South Africa’s crime statistics for Q1 2022/2023 show another steep increase in hijackings across the country.
The data, which was presented by the South African Police Service (SAPS) on Friday (19 August), covers the period between April and June 2022.
A total of 5,866 hijackings were reported across the country over the period – a 14% increase from the 5,146 hijackings reported over the same period the previous year – and averages to a car stolen every 22 minutes in the country.
Hijackings are also up quarter-on-quarter, climbing 8.6% from 5,402 cases recorded in Q4 2021/2022. Looking at hijacking trends over the three-month period, there was a sharp jump in May, followed by a decline in June.
As with the country’s other major crime statistics, the majority of the cases were reported in the most populous areas. Most carjacking cases were reported in Gauteng (3,113), followed by KwaZulu-Natal (913) and the Western Cape (754).
Mpumalanga was the only province to record a decline in hijackings.
The table below highlights the areas which have had the most hijacking cases reported to their respective police stations in the third quarter.
Nyanga in the Western Cape recorded the highest number of hijackings (104), followed by Philippi East and Harare in the same province. While the Western Cape takes the top spots, the 30 worst stations are dominated by Gauteng.
Tracker South Africa recently warned that hijackers in the country are changing their strategies in the country to adapt to new technologies. This includes the increased use of key re-programmers and signal grabbers to counteract new technologies like ‘push to start’ buttons in vehicles.
The group also noted that with the advent of home deliveries over the last few years, people are now being targeted when they wait at their gate for delivery, with the gate being blocked by a criminal, allowing them to gain entry into the property and access to vehicles.
When it comes to vehicles and vehicle types that are targetted by hijackers, bakkies continue to be high on the list for the probability of getting hijacked, Tracker said.
Security company Fidelity’s recent data shows hijackers most often targeted Toyota and Volkswagen vehicles, with targetted models including:
- Toyota Hilux
- Volkswagen Polo
- Toyota Quantum
- Nissan NP200
This lines up with the SAPS’ latest data, which shows that sedans, hatchbacks and bakkies are the most hijacked vehicle types in the country.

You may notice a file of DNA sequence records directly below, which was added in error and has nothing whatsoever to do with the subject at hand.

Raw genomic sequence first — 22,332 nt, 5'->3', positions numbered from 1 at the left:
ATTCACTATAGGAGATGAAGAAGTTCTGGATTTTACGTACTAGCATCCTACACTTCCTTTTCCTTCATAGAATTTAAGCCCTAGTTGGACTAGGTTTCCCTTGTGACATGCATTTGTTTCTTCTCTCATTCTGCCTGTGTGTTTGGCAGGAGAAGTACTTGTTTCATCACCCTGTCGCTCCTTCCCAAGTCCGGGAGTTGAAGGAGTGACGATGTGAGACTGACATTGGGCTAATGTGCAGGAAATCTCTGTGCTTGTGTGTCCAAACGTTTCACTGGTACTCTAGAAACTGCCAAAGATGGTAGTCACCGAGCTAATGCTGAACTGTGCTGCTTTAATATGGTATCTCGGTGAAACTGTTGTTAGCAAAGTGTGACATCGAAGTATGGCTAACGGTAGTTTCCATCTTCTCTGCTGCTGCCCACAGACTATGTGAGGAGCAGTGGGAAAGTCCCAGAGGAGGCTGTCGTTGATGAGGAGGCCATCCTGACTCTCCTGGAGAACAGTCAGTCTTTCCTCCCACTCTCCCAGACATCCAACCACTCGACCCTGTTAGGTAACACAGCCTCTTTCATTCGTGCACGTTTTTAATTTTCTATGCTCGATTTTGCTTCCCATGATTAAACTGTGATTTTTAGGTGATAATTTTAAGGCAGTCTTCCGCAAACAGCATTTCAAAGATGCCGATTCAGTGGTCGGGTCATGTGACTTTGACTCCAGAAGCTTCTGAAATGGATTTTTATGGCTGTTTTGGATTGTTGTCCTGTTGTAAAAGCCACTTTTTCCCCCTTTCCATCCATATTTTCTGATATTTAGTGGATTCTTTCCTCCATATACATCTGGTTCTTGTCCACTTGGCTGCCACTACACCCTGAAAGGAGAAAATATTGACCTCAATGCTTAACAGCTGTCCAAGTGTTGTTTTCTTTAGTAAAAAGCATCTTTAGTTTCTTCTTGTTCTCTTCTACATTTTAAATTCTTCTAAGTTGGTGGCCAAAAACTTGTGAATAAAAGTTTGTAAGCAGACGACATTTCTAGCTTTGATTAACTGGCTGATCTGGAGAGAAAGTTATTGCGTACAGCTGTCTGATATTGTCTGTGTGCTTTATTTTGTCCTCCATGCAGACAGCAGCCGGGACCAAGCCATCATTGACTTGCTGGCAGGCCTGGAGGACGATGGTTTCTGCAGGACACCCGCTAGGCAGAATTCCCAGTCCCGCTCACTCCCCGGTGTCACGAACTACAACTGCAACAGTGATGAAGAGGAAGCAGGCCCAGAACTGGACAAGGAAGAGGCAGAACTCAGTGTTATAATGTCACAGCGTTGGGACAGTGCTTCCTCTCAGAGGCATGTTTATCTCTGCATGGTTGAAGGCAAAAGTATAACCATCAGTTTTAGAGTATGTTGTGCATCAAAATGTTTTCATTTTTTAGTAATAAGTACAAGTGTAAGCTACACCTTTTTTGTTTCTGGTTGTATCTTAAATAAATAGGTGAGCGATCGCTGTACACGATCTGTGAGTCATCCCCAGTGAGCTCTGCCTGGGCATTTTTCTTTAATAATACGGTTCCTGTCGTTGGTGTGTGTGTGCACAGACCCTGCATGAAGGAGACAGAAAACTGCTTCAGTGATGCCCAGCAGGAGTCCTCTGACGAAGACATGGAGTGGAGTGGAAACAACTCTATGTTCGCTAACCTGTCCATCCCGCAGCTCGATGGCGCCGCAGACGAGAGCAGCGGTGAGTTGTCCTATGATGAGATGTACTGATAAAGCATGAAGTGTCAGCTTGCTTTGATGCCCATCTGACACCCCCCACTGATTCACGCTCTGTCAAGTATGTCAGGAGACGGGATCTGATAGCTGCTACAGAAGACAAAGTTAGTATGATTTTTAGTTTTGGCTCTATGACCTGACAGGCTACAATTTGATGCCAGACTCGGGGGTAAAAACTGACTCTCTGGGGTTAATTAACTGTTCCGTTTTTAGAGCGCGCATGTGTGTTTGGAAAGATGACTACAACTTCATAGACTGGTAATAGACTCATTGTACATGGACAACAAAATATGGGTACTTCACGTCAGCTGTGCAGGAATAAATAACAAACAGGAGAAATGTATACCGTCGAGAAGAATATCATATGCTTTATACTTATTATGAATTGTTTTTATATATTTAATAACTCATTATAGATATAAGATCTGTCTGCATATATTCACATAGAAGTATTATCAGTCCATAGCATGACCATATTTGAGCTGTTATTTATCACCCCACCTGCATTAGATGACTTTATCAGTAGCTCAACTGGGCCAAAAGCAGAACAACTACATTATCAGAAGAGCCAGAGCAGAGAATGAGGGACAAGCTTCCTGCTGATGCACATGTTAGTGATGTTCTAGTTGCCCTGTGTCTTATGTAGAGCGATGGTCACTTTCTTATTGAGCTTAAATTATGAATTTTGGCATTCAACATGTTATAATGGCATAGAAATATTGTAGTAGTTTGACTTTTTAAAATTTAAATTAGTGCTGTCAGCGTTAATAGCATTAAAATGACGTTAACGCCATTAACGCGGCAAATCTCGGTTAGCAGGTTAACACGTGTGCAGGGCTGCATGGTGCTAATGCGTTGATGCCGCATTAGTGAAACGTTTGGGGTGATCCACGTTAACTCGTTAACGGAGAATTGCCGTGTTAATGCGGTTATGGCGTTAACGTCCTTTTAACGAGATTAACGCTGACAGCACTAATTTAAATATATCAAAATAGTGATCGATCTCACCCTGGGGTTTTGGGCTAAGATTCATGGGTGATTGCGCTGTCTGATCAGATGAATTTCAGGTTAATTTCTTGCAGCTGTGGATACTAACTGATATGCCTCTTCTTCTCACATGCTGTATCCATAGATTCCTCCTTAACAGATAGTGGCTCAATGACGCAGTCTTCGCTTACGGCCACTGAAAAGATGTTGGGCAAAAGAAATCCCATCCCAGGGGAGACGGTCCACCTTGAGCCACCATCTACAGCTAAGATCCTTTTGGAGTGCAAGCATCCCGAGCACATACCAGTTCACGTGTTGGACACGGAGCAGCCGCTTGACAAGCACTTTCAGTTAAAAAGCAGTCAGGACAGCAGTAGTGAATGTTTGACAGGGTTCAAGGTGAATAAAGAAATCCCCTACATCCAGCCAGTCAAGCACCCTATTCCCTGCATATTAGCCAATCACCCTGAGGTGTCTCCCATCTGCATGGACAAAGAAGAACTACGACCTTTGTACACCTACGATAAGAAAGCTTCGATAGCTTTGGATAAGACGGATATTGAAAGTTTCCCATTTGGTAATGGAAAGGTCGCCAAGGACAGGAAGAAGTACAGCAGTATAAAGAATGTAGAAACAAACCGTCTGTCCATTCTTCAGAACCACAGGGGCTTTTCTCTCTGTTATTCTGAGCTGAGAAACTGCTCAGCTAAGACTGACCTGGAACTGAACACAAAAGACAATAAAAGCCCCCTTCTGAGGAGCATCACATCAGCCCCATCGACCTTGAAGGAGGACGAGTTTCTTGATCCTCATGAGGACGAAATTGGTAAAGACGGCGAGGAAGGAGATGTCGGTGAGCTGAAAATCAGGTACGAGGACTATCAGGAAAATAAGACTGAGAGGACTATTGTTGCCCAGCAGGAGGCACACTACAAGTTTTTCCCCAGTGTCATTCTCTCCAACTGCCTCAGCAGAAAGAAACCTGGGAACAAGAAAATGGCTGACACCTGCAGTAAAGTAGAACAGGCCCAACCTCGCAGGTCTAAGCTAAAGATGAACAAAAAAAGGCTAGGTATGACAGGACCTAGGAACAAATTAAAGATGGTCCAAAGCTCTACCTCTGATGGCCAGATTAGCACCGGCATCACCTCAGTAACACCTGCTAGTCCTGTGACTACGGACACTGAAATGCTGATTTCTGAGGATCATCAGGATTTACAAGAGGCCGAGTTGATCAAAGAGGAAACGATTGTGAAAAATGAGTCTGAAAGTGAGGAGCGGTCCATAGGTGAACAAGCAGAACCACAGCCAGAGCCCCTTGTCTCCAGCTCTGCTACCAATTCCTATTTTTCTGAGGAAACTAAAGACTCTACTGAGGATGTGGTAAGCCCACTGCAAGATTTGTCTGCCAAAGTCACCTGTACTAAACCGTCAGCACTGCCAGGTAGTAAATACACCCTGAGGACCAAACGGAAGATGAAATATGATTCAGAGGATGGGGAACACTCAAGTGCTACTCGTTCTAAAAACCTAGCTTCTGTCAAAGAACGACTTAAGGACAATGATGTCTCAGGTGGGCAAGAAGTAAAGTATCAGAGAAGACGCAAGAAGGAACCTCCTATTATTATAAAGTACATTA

Tracking group Netstar’s data also lines up with the report. The group said that the prime targets for hijacking are primarily mid-level sedans and luxury SUVs.
Netstar recently noted the following ways vehicle-related crimes are committed in South Africa:
- “Police hijacking”/Blue light gang activity where criminals pose as law enforcement officers.
- They remove your number plate, drive next to you and show you the plate; when you stop, they hijack you.
- They physically bump you, and when you get out to inspect the damage, they hijack you.
- They show you that you have a flat tyre; when you stop to check, they hijack you.
To keep safe and prevent falling victim to hijackers, tracking companies recommend the following:
The company offered the following tips to stay safe and prevent a possible hijacking:
- Take note of similar vehicles: Hijackings are often well planned. The target is followed for days before the incident; therefore, take note if you see the same vehicles that keep popping up on your daily travels.
- Report: Always report any suspicious activity immediately to your local neighbourhood watch or security company.
- Don’t just drive into your driveway: Be cognizant of what vehicles are around you, and if a vehicle has been taking the same turns as you, do not just drive into your driveway.
- Keep moving: Try to have someone open a gate for you if it is not electric, and if it is, try to open it for the minimum time possible with the least stationary time in your vehicle.
- Consider time: Always be aware and alert of your surroundings, especially when pulling into driveways and idling at traffic lights. We generally find that the hijacking peak occurs late in the evening when people may be returning home from work and are tired and relaxed.
Read: New hijacking trend to look out for in South Africa